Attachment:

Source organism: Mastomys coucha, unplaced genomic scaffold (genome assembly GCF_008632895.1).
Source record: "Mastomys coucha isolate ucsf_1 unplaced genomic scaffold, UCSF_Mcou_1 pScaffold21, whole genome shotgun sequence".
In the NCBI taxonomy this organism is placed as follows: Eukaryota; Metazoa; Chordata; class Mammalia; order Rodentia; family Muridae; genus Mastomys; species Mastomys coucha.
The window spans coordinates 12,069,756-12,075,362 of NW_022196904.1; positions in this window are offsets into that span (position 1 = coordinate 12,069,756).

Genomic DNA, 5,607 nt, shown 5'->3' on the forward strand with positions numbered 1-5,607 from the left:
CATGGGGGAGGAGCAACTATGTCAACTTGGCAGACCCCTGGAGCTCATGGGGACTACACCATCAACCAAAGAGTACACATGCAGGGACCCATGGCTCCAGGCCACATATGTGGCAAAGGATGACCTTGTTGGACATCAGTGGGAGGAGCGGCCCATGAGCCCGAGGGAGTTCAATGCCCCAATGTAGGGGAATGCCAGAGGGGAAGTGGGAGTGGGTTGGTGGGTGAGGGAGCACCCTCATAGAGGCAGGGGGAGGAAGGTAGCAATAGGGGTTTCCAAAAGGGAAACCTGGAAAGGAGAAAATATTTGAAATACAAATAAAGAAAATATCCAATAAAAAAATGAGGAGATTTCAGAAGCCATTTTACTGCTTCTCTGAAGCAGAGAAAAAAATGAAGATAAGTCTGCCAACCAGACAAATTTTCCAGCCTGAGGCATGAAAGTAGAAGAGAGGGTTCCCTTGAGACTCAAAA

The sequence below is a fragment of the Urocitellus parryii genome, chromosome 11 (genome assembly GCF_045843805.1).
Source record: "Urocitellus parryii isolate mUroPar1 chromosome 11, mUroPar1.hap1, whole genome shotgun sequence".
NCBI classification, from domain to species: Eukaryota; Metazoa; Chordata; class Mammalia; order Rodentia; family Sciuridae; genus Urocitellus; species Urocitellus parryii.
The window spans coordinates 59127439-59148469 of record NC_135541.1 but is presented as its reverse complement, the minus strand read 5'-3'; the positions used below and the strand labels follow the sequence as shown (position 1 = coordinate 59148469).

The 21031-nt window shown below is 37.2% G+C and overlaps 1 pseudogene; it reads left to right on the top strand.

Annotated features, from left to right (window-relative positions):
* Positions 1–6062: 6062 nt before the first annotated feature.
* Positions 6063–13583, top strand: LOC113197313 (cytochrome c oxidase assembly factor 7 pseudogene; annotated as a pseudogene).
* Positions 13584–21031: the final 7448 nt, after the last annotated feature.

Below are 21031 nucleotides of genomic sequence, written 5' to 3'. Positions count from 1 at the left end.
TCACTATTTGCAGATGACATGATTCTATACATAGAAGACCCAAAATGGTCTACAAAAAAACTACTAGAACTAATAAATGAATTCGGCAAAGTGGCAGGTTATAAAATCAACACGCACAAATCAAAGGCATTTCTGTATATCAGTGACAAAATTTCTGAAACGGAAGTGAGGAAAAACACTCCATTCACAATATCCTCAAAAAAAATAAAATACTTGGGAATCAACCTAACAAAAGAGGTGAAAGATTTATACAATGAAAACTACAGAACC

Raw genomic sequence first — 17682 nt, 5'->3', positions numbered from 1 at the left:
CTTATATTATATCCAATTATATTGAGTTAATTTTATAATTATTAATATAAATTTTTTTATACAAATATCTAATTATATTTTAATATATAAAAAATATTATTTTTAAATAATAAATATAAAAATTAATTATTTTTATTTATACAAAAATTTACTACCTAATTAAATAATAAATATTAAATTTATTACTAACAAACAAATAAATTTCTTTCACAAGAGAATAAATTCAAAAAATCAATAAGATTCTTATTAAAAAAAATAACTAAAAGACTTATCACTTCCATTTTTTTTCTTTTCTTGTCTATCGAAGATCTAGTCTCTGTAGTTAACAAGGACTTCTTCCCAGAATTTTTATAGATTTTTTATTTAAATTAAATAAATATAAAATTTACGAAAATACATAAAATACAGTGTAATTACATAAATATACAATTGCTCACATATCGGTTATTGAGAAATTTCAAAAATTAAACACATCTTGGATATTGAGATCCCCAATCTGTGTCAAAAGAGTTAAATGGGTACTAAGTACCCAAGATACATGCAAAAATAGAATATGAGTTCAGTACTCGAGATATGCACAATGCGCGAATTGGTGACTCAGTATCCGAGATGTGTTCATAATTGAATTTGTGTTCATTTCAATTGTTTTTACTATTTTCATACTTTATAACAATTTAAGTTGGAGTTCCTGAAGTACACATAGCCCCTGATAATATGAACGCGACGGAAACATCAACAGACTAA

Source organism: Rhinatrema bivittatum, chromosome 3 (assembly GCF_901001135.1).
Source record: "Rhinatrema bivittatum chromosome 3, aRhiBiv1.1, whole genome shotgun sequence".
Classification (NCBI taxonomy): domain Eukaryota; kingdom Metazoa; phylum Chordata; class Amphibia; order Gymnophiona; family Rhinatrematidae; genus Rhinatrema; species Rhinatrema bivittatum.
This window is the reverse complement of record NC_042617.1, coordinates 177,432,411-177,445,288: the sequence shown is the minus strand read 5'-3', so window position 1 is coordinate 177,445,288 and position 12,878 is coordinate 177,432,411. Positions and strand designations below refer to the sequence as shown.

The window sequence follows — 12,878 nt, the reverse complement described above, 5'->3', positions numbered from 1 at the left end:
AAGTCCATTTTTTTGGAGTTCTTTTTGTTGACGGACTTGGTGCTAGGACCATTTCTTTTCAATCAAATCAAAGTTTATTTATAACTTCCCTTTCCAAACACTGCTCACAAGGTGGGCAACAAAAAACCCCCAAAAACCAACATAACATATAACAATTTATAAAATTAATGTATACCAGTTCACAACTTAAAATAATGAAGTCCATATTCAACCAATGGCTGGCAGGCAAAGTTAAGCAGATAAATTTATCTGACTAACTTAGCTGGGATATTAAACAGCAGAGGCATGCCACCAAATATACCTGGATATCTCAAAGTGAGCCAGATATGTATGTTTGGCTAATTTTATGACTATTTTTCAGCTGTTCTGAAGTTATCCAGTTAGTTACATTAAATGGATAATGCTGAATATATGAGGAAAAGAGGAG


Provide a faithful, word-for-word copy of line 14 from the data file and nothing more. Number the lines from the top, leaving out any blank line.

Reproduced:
* Positions 6063–13583, top strand: LOC113197313 (cytochrome c oxidase assembly factor 7 pseudogene; annotated as a pseudogene).